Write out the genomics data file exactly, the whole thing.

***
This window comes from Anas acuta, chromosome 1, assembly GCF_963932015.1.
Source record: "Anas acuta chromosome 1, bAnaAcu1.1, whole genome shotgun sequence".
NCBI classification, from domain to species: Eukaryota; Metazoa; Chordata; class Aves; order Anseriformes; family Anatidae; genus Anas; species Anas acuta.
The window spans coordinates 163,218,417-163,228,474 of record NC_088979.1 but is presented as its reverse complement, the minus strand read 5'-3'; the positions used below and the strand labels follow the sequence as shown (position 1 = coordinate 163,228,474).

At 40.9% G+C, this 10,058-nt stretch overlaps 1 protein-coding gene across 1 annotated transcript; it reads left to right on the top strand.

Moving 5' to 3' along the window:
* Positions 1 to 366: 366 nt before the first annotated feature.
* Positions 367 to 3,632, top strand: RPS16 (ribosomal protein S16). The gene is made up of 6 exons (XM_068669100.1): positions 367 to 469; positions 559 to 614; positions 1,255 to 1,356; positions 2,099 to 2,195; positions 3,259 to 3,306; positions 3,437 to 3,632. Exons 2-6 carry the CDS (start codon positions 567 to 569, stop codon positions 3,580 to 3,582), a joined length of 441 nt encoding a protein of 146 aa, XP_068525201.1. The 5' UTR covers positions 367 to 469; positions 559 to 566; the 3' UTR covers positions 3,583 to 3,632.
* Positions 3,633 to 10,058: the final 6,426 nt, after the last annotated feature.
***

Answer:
This window comes from Anas acuta, chromosome 1, assembly GCF_963932015.1.
Source record: "Anas acuta chromosome 1, bAnaAcu1.1, whole genome shotgun sequence".
NCBI classification, from domain to species: Eukaryota; Metazoa; Chordata; class Aves; order Anseriformes; family Anatidae; genus Anas; species Anas acuta.
The window spans coordinates 163,218,417-163,228,474 of record NC_088979.1 but is presented as its reverse complement, the minus strand read 5'-3'; the positions used below and the strand labels follow the sequence as shown (position 1 = coordinate 163,228,474).

At 40.9% G+C, this 10,058-nt stretch overlaps 1 protein-coding gene across 1 annotated transcript; it reads left to right on the top strand.

Moving 5' to 3' along the window:
* Positions 1 to 366: 366 nt before the first annotated feature.
* Positions 367 to 3,632, top strand: RPS16 (ribosomal protein S16). The gene is made up of 6 exons (XM_068669100.1): positions 367 to 469; positions 559 to 614; positions 1,255 to 1,356; positions 2,099 to 2,195; positions 3,259 to 3,306; positions 3,437 to 3,632. Exons 2-6 carry the CDS (start codon positions 567 to 569, stop codon positions 3,580 to 3,582), a joined length of 441 nt encoding a protein of 146 aa, XP_068525201.1. The 5' UTR covers positions 367 to 469; positions 559 to 566; the 3' UTR covers positions 3,583 to 3,632.
* Positions 3,633 to 10,058: the final 6,426 nt, after the last annotated feature.